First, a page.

The European Union on Monday gave the green light for Lithuania's initiative to create cyber rapid response teams.
The proposal is on a list of 17 projects approved by ministers from 25 EU member states in Brussels.
President Dalia Grybauskaitė's adviser Nerijus Aleksiejūnas, one of the authors of the initiative, says that such teams could help member states that come under cyber attacks and would work on prevention of such incidents.
"Cyber security challenges go beyond the boundaries of an individual country, which is obvious not only in our region. Therefore, we propose to create cyber rapid response teams at the EU level. EU member states would appoint experts to these (teams)," he said.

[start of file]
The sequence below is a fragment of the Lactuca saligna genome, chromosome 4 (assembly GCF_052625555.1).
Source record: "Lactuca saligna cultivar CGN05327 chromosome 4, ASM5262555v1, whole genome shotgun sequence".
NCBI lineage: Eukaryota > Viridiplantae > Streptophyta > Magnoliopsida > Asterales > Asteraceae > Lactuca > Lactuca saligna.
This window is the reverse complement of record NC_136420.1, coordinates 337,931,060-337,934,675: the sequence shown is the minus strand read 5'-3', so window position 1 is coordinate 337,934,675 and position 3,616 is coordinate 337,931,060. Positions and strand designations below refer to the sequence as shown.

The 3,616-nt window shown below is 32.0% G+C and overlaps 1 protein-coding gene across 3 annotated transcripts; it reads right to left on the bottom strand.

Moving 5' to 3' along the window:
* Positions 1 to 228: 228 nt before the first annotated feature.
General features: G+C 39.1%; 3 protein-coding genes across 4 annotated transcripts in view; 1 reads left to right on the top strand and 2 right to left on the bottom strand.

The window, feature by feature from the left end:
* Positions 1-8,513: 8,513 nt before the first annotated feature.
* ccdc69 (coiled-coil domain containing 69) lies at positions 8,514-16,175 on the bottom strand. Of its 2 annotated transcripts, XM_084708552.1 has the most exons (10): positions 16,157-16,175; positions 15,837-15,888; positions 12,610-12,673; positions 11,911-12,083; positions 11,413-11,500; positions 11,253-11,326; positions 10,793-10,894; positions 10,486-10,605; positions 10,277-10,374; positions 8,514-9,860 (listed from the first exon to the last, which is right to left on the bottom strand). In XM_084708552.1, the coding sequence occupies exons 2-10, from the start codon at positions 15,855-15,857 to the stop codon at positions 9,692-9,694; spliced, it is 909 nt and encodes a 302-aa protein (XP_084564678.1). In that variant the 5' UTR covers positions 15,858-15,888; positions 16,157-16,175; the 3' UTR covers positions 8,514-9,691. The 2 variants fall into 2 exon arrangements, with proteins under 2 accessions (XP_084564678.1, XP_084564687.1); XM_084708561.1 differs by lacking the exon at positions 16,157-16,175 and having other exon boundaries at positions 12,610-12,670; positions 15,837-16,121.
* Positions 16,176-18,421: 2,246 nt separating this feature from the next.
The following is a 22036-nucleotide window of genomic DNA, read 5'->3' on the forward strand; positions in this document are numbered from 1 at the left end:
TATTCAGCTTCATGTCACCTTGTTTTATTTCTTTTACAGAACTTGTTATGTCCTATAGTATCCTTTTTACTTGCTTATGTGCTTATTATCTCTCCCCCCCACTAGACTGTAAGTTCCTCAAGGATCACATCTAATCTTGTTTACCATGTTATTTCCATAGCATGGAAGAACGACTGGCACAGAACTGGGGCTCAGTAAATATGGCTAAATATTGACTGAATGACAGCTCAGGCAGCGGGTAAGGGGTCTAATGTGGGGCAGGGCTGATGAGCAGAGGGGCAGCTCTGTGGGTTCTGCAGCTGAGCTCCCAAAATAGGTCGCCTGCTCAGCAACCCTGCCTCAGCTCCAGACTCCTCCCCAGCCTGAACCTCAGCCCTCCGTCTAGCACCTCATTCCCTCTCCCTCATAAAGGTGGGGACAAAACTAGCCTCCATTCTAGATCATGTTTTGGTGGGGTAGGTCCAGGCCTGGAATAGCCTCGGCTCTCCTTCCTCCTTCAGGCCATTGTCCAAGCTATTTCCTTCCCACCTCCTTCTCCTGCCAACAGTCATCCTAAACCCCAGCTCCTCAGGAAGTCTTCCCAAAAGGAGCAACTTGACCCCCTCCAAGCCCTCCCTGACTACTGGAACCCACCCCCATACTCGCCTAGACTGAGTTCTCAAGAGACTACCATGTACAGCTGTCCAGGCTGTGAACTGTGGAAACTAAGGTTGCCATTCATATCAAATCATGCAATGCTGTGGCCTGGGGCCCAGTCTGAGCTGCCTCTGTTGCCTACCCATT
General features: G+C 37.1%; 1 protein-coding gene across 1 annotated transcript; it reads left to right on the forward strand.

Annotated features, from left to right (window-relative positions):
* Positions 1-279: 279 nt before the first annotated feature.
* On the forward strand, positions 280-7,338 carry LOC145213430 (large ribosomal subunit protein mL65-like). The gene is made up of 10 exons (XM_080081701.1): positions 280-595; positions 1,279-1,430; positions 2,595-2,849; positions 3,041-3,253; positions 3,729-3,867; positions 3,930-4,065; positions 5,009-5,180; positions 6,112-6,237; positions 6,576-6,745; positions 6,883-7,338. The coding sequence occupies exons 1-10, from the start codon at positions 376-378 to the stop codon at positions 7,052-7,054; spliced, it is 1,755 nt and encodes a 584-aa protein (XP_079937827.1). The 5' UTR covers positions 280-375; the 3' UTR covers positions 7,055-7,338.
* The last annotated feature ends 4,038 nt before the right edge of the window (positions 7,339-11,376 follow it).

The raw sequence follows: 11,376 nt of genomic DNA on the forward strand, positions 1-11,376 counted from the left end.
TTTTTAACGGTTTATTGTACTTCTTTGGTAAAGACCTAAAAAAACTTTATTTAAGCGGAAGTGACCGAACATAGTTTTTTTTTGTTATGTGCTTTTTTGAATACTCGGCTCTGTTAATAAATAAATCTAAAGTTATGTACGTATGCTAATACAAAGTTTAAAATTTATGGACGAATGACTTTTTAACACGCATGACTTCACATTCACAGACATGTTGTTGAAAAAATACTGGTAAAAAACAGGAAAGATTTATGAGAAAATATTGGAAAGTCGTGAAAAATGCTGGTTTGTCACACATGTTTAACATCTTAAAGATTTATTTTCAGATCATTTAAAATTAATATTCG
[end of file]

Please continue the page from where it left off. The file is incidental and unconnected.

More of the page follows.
According to the diplomat, such teams could start working in 2018-2019. Six to seven countries are currently willing to contribute.
The Lithuanian president presented the initiative to EU leaders during last September's summit in Estonia, he said.
All of the EU member states, except Denmark, Malta and Britain, which is leaving the bloc, have recently signed a pact known as Permanent Structured Cooperation on defence (PESCO).
The PESCO initiative aims to improve EU coordination on defence and weapon development projects.
The list approved on Monday also includes a Belgian-led project to develop submarine drones to tackle mines at sea and a German-led "crisis response operation core" aimed at accelerating the deployment of troops in crisis situations.